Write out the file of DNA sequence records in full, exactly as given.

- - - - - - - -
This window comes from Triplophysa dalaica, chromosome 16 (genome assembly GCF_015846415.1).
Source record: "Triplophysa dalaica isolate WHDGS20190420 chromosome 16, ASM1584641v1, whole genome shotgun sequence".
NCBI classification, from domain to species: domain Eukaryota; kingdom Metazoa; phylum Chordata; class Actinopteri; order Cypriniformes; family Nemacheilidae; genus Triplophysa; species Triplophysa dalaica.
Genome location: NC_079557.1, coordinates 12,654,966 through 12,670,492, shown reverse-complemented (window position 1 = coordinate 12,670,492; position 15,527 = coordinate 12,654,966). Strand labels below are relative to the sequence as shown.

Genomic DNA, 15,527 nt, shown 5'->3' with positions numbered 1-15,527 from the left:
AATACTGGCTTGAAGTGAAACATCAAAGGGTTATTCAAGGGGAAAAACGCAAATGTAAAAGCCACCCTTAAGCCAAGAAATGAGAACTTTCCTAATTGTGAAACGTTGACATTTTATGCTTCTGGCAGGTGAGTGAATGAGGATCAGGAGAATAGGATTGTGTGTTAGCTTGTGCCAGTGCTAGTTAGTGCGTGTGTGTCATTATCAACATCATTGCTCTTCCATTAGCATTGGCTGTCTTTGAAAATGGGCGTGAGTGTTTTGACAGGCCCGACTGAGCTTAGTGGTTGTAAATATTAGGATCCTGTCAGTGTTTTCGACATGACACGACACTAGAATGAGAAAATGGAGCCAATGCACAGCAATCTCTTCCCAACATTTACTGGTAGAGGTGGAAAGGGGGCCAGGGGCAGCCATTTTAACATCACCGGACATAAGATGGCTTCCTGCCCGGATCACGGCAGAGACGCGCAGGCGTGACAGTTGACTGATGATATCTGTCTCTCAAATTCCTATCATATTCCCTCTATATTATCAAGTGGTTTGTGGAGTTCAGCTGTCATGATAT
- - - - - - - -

This window comes from Triplophysa dalaica, chromosome 16 (genome assembly GCF_015846415.1).
Source record: "Triplophysa dalaica isolate WHDGS20190420 chromosome 16, ASM1584641v1, whole genome shotgun sequence".
NCBI classification, from domain to species: domain Eukaryota; kingdom Metazoa; phylum Chordata; class Actinopteri; order Cypriniformes; family Nemacheilidae; genus Triplophysa; species Triplophysa dalaica.
Genome location: NC_079557.1, coordinates 12,654,966 through 12,670,492, shown reverse-complemented (window position 1 = coordinate 12,670,492; position 15,527 = coordinate 12,654,966). Strand labels below are relative to the sequence as shown.

Genomic DNA, 15,527 nt, shown 5'->3' with positions numbered 1-15,527 from the left:
AATACTGGCTTGAAGTGAAACATCAAAGGGTTATTCAAGGGGAAAAACGCAAATGTAAAAGCCACCCTTAAGCCAAGAAATGAGAACTTTCCTAATTGTGAAACGTTGACATTTTATGCTTCTGGCAGGTGAGTGAATGAGGATCAGGAGAATAGGATTGTGTGTTAGCTTGTGCCAGTGCTAGTTAGTGCGTGTGTGTCATTATCAACATCATTGCTCTTCCATTAGCATTGGCTGTCTTTGAAAATGGGCGTGAGTGTTTTGACAGGCCCGACTGAGCTTAGTGGTTGTAAATATTAGGATCCTGTCAGTGTTTTCGACATGACACGACACTAGAATGAGAAAATGGAGCCAATGCACAGCAATCTCTTCCCAACATTTACTGGTAGAGGTGGAAAGGGGGCCAGGGGCAGCCATTTTAACATCACCGGACATAAGATGGCTTCCTGCCCGGATCACGGCAGAGACGCGCAGGCGTGACAGTTGACTGATGATATCTGTCTCTCAAATTCCTATCATATTCCCTCTATATTATCAAGTGGTTTGTGGAGTTCAGCTGTCATGATAT